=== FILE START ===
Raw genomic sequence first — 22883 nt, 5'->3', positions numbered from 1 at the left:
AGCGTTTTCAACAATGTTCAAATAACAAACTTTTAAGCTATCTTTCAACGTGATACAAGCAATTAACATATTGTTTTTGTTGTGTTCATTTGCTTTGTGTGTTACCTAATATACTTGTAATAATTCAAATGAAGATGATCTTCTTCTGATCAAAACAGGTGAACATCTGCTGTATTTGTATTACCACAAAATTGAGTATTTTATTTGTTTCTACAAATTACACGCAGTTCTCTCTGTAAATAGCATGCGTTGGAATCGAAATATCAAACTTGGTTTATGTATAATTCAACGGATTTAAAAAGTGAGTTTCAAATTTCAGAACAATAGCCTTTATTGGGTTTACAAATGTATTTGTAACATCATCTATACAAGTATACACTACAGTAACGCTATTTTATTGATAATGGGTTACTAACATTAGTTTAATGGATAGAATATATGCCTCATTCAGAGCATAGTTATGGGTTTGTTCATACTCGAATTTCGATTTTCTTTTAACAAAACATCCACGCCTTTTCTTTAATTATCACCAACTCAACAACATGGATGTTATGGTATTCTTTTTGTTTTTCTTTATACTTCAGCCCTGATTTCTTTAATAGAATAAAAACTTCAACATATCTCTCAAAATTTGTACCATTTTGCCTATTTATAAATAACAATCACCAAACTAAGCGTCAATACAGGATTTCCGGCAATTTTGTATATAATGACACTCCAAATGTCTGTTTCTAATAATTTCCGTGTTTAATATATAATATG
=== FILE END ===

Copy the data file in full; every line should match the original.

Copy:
Raw genomic sequence first — 22883 nt, 5'->3', positions numbered from 1 at the left:
AGCGTTTTCAACAATGTTCAAATAACAAACTTTTAAGCTATCTTTCAACGTGATACAAGCAATTAACATATTGTTTTTGTTGTGTTCATTTGCTTTGTGTGTTACCTAATATACTTGTAATAATTCAAATGAAGATGATCTTCTTCTGATCAAAACAGGTGAACATCTGCTGTATTTGTATTACCACAAAATTGAGTATTTTATTTGTTTCTACAAATTACACGCAGTTCTCTCTGTAAATAGCATGCGTTGGAATCGAAATATCAAACTTGGTTTATGTATAATTCAACGGATTTAAAAAGTGAGTTTCAAATTTCAGAACAATAGCCTTTATTGGGTTTACAAATGTATTTGTAACATCATCTATACAAGTATACACTACAGTAACGCTATTTTATTGATAATGGGTTACTAACATTAGTTTAATGGATAGAATATATGCCTCATTCAGAGCATAGTTATGGGTTTGTTCATACTCGAATTTCGATTTTCTTTTAACAAAACATCCACGCCTTTTCTTTAATTATCACCAACTCAACAACATGGATGTTATGGTATTCTTTTTGTTTTTCTTTATACTTCAGCCCTGATTTCTTTAATAGAATAAAAACTTCAACATATCTCTCAAAATTTGTACCATTTTGCCTATTTATAAATAACAATCACCAAACTAAGCGTCAATACAGGATTTCCGGCAATTTTGTATATAATGACACTCCAAATGTCTGTTTCTAATAATTTCCGTGTTTAATATATAATATG